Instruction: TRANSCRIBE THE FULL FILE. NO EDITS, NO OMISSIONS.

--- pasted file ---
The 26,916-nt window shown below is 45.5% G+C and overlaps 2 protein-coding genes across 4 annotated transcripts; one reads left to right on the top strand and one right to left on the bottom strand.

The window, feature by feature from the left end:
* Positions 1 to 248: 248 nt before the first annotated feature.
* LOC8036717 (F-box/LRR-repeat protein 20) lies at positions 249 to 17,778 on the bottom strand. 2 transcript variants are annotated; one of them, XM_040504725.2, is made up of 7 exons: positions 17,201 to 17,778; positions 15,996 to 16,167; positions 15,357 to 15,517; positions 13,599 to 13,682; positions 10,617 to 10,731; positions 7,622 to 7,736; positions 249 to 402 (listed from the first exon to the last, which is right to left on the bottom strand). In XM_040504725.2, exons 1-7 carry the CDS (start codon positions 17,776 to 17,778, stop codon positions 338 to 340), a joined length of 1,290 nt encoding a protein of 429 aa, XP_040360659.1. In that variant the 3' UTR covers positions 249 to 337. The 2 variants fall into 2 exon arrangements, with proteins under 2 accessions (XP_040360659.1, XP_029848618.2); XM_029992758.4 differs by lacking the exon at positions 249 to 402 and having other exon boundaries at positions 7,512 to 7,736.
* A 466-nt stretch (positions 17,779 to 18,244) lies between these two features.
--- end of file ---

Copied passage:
The 26,916-nt window shown below is 45.5% G+C and overlaps 2 protein-coding genes across 4 annotated transcripts; one reads left to right on the top strand and one right to left on the bottom strand.

The window, feature by feature from the left end:
* Positions 1 to 248: 248 nt before the first annotated feature.
* LOC8036717 (F-box/LRR-repeat protein 20) lies at positions 249 to 17,778 on the bottom strand. 2 transcript variants are annotated; one of them, XM_040504725.2, is made up of 7 exons: positions 17,201 to 17,778; positions 15,996 to 16,167; positions 15,357 to 15,517; positions 13,599 to 13,682; positions 10,617 to 10,731; positions 7,622 to 7,736; positions 249 to 402 (listed from the first exon to the last, which is right to left on the bottom strand). In XM_040504725.2, exons 1-7 carry the CDS (start codon positions 17,776 to 17,778, stop codon positions 338 to 340), a joined length of 1,290 nt encoding a protein of 429 aa, XP_040360659.1. In that variant the 3' UTR covers positions 249 to 337. The 2 variants fall into 2 exon arrangements, with proteins under 2 accessions (XP_040360659.1, XP_029848618.2); XM_029992758.4 differs by lacking the exon at positions 249 to 402 and having other exon boundaries at positions 7,512 to 7,736.
* A 466-nt stretch (positions 17,779 to 18,244) lies between these two features.